RIsé.ng, a Nigerian startup, has received $150k in pre-seed funding.

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RIsé.ng, a Nigerian startup, has received $150k in pre-seed funding.
RIsé.ng, a Nigerian startup, has received $150k in pre-seed funding.

Rise.ng, a Nigerian startup, has secured a $150,000 pre-seed round as it prepares to launch its business operations in the country.

The tech startup stated that it wants to revolutionize service delivery by focusing on low-income earners; specifically, artisans and vendors who do not have access to digital/online visibility in order to increase its customer base as that is the starting point of search for such services, particularly in the post-coivd19 world.

It essentially provides artisans/vendors who use its platform with access to a dashboard that allows them to advertise and promote their services or products with a safe finance setup that makes their payment seamless and secure, while the user benefits from working with a vendor/artisan who has been verified and has insurance cover in place.

Risé.ng, founded in 2019 by Olawunmi Oyedeji, stated that it intends to build a pan-African network of markets in the near future.

Risé was inspired by ‘Try My Job,’ a reality TV show in which influential people swap jobs with their fans for a day, giving SMEs a platform to showcase their products and services.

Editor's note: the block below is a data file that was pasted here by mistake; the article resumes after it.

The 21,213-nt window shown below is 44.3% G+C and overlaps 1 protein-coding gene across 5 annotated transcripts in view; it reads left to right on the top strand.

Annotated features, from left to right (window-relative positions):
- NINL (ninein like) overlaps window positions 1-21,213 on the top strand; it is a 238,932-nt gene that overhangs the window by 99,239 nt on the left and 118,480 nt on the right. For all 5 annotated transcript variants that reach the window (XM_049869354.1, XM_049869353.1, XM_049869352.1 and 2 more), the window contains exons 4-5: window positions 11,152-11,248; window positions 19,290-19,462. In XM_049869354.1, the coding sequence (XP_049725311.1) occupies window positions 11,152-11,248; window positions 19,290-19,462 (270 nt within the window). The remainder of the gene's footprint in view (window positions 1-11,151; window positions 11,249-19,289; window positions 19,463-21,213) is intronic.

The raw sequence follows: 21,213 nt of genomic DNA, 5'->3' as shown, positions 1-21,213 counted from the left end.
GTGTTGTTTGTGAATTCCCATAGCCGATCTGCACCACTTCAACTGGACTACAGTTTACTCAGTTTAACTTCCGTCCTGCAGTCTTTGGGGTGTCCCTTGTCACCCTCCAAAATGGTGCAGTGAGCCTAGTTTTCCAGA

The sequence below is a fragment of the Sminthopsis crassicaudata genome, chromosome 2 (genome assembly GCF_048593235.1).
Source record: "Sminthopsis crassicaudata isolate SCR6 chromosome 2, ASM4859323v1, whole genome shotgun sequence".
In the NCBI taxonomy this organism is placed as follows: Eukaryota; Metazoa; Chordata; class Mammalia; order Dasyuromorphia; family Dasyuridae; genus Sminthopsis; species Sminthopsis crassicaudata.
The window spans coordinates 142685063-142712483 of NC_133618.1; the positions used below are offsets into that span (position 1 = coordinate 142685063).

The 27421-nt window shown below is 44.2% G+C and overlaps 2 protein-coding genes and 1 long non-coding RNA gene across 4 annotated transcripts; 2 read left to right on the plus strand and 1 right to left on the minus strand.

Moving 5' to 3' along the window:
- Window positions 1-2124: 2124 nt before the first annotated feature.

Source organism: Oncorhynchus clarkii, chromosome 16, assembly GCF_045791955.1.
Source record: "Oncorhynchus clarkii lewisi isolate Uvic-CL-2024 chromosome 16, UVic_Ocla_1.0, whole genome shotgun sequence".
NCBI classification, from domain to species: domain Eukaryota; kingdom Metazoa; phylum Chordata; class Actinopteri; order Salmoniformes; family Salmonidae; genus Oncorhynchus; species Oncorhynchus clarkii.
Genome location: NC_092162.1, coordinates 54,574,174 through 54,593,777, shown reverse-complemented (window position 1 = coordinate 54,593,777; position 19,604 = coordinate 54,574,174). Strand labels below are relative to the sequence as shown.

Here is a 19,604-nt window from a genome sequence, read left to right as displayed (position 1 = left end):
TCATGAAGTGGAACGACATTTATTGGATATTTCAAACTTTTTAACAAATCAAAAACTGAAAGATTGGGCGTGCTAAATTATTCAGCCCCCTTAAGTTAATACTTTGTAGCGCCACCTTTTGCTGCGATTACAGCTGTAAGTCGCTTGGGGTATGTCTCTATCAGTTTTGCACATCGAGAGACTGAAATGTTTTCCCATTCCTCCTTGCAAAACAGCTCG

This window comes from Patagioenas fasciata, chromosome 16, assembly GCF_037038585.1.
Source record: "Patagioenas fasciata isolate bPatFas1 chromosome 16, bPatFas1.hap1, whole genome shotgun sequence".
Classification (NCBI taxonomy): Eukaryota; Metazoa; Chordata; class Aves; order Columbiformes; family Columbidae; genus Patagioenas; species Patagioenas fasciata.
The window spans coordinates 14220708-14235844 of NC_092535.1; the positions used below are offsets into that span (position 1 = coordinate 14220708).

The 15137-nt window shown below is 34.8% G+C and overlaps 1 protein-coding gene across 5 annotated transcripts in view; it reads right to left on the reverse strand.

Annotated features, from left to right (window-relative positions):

Risé takes advantage of this to provide the best set of artisans and vendors that anyone could need to meet their day-to-day needs.

According to the startup, the new funding will enable it to test out an interoperable digital banking experience across African markets as it prepares to launch in new markets such as Egypt, Ghana, and Kenya, where mobile money is prevalent.

Tiernan Kennedy told reporters  that the company is taking a customer-first approach rather than purchasing off-the-shelf banking systems and tailoring them to individual customers. “We designed core banking systems from the ground up for us, and we can deliver a customized experience for the customer at the drop of a hat in both the banking and mobile money markets,” he said.

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“With these various fragmented payment types and data types, we can take in all of that open banking data and underwrite at scale.” In practice, this means that we are multi-currency, multi-country, and accept a variety of payment types. That will take time. But then there’s the ability to move extremely quickly against competitors.”

Tiernan also revealed that the startup will expand its product offerings in the next 18 months, launching debit cards, savings accounts, and stock trading. “Right now, we’ve solved for credits and spending; what’s next is savings and investments, opening up new markets, which means hiring staff in our three new markets,” he said.